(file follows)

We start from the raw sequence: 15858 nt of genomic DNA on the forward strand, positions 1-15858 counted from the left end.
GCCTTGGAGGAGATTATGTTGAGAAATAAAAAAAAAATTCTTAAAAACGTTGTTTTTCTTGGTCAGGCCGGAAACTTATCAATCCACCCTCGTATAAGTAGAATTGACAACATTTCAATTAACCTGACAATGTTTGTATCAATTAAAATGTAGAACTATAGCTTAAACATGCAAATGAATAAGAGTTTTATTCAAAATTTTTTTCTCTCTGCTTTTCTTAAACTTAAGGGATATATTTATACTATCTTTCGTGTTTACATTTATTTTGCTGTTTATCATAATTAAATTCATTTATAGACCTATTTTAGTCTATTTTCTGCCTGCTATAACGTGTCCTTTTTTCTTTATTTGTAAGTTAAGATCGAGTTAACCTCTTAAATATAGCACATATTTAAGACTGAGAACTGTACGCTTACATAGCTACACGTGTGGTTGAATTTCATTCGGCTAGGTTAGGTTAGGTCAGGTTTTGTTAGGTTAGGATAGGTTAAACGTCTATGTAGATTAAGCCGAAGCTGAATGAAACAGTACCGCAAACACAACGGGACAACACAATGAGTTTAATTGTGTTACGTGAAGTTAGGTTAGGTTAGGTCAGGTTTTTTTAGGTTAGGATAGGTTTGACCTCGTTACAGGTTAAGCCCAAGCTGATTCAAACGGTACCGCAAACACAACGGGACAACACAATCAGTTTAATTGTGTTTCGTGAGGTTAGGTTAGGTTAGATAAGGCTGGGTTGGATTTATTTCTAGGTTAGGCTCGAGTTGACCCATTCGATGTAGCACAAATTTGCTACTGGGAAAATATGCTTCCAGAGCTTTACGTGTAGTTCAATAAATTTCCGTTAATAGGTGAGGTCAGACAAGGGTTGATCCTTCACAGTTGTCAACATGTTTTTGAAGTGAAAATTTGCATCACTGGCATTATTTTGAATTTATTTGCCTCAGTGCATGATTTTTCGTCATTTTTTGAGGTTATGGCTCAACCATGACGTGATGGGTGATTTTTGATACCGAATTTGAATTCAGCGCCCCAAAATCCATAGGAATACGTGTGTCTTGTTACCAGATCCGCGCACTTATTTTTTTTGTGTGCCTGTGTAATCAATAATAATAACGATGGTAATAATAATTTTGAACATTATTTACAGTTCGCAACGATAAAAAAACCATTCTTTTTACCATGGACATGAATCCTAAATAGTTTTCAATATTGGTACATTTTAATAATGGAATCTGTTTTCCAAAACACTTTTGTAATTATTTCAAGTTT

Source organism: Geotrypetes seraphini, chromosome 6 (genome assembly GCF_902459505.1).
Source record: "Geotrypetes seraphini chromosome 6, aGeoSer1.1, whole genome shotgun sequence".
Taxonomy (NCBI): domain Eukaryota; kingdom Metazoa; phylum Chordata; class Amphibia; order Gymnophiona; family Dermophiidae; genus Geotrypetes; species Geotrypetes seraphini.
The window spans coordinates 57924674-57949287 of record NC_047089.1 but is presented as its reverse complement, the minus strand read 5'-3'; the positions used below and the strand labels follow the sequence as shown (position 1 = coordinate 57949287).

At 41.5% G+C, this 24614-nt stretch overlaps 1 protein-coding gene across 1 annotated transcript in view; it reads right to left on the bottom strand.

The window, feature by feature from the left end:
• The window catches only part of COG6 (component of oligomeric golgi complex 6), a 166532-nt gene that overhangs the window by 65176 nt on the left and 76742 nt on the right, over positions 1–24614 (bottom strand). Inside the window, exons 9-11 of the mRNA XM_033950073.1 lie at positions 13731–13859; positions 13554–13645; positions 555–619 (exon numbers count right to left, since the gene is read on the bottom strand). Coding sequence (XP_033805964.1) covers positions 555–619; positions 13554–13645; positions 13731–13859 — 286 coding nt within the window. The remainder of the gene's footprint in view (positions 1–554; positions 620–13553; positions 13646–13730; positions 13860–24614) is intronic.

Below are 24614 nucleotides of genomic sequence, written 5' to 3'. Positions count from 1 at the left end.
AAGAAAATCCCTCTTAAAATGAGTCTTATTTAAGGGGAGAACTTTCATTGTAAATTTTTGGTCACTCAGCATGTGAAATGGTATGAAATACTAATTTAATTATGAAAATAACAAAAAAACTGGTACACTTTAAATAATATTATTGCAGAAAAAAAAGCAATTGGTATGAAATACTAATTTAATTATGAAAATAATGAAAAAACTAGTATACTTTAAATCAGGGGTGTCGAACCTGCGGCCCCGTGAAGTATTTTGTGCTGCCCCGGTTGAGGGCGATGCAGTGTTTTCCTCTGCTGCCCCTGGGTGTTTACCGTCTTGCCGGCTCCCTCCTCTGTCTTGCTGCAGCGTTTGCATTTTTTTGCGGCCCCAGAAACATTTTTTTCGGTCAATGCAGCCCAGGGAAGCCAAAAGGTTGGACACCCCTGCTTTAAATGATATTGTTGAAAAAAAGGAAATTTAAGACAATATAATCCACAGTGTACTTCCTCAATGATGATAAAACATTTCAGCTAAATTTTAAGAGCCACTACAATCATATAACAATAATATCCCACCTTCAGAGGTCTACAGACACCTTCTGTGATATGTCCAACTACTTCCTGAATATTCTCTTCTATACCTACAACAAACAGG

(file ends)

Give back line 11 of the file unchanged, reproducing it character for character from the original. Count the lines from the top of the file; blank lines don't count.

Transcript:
AAGAAAATCCCTCTTAAAATGAGTCTTATTTAAGGGGAGAACTTTCATTGTAAATTTTTGGTCACTCAGCATGTGAAATGGTATGAAATACTAATTTAATTATGAAAATAACAAAAAAACTGGTACACTTTAAATAATATTATTGCAGAAAAAAAAGCAATTGGTATGAAATACTAATTTAATTATGAAAATAATGAAAAAACTAGTATACTTTAAATCAGGGGTGTCGAACCTGCGGCCCCGTGAAGTATTTTGTGCTGCCCCGGTTGAGGGCGATGCAGTGTTTTCCTCTGCTGCCCCTGGGTGTTTACCGTCTTGCCGGCTCCCTCCTCTGTCTTGCTGCAGCGTTTGCATTTTTTTGCGGCCCCAGAAACATTTTTTTCGGTCAATGCAGCCCAGGGAAGCCAAAAGGTTGGACACCCCTGCTTTAAATGATATTGTTGAAAAAAAGGAAATTTAAGACAATATAATCCACAGTGTACTTCCTCAATGATGATAAAACATTTCAGCTAAATTTTAAGAGCCACTACAATCATATAACAATAATATCCCACCTTCAGAGGTCTACAGACACCTTCTGTGATATGTCCAACTACTTCCTGAATATTCTCTTCTATACCTACAACAAACAGG